Fayette Chamber on fence about regional sales tax vote
The Fayette County Chamber of Commerce has not taken a stance either for or against the proposed 1 percent regional transportation sales tax referendum, slated for July 2012.
The Chamber, however, is encouraging residents and local business owners to get up to speed on the projects, said Chamber President Virginia Gibbs.
“I think our thought is that it’s just really important for people to be informed and that’s what we’re doing to this point, trying to understand the projects and understand the process,” Gibbs said. “So we’re trying to encourage folks to be involved and be educated.”
Gibbs said the Chamber board and its government affairs committee have been working to get more facts on the projects up for funding by the sales tax, which will be in the hands of voters in the July 2012 primary election.
As of now, the Chamber has not developed a position either for or against the sales tax, Gibbs said.
If the tax is approved, Fayette County is projected to pay in $190 million toward the $6 billion-plus regionwide take on the 10-year tax. In return, the county will get some $186.8 million in direct returns: both from the projects slated to be built here and also from a $45 million chunk that will be spun off to the various local governments to use on any transportation project they wish.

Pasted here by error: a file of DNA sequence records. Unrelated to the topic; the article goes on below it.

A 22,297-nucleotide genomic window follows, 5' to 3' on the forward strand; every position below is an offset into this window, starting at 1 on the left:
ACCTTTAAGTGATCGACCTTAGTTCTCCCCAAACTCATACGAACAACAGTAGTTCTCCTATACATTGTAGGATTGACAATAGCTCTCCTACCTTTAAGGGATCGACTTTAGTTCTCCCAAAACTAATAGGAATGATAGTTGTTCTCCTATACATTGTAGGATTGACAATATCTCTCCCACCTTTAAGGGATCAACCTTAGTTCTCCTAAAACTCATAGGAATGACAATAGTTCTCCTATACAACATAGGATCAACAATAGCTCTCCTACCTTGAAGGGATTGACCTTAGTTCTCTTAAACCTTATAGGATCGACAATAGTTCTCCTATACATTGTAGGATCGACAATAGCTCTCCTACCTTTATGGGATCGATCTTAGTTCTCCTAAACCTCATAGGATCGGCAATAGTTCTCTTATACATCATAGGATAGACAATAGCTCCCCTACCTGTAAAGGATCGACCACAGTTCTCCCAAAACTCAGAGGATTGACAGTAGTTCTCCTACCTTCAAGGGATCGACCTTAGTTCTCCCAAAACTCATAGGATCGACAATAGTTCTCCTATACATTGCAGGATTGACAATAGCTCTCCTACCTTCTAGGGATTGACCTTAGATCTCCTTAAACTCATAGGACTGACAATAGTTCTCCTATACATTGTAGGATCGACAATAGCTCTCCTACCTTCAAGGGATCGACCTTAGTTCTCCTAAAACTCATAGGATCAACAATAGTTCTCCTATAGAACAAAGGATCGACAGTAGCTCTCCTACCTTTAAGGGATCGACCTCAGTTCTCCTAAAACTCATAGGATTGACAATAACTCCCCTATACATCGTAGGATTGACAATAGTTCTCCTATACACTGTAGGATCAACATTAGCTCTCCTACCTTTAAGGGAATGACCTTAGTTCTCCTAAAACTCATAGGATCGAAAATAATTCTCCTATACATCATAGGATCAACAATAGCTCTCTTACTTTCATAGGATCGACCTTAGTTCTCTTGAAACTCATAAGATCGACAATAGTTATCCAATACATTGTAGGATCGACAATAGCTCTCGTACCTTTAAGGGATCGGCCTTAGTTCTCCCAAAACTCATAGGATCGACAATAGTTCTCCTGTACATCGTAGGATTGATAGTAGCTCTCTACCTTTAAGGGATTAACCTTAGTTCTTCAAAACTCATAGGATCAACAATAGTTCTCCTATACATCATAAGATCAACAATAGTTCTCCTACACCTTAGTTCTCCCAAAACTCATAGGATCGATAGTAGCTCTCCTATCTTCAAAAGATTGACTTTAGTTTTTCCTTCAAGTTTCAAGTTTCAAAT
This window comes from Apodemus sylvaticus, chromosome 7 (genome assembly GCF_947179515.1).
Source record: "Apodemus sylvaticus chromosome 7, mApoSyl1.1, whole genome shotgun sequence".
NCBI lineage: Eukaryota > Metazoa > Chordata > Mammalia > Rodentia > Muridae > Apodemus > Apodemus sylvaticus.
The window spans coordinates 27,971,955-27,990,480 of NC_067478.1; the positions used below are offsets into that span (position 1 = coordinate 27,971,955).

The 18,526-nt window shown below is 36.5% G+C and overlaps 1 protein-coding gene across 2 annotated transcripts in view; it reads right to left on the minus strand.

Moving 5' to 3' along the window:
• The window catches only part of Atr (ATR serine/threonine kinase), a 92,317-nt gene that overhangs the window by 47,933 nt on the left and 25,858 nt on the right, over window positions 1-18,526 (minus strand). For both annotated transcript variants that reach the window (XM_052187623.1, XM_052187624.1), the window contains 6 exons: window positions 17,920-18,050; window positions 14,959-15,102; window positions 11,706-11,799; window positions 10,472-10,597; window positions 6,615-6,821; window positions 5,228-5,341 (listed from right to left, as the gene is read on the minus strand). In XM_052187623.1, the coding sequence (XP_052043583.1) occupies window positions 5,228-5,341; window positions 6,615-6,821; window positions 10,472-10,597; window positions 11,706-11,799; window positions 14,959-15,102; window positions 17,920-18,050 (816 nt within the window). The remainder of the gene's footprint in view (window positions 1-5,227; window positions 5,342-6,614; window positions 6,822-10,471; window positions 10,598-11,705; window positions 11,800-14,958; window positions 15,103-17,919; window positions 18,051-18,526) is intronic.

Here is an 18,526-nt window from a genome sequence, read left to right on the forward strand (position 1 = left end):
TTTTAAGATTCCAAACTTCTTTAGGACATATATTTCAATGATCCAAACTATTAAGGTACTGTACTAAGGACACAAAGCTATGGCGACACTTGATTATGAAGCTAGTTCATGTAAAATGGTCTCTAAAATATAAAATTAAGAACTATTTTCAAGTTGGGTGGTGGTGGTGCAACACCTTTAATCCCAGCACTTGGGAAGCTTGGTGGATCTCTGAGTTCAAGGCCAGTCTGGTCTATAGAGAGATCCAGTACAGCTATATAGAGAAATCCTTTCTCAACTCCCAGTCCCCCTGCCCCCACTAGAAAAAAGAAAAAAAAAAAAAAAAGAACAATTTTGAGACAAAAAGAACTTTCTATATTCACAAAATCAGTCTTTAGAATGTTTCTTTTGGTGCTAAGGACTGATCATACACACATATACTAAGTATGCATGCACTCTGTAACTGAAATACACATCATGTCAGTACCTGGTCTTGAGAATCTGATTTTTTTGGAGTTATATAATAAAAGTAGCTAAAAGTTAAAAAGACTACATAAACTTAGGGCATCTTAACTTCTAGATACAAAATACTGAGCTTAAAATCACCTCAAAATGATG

Fayette commuters also will likely benefit from some other transportation projects outside the county, chiefly the reorganization of the often-clogged interchange of Interstate 85 and Ga. Highway 74 North in Fairburn.
Some opponents have claimed the sales tax, if enacted, would result in the largest single tax increase in Georgia history. Opponents have also been critical that half of the region-wide proceeds will go towards mass transit bus and rail projects.
All of Fayette County’s projects are for road or cart path construction only, with no transit bus or rail projects proposed for Fayette.
The project list for the sales tax is expected to be adopted Oct. 13 at a meeting of the regional transportation roundtable, a 21-member consortium of elected officials from each of the 10 counties in metro Atlanta. Fayette’s representatives on the roundtable are Fayette County Commission Chairman Herb Frady and Fayetteville Mayor Ken Steele.
It is possible that the sales tax could be voted down within Fayette County, but approved region-wide. If that occurs, the tax would still be assessed here in Fayette County for the full 10-year length of the proposal.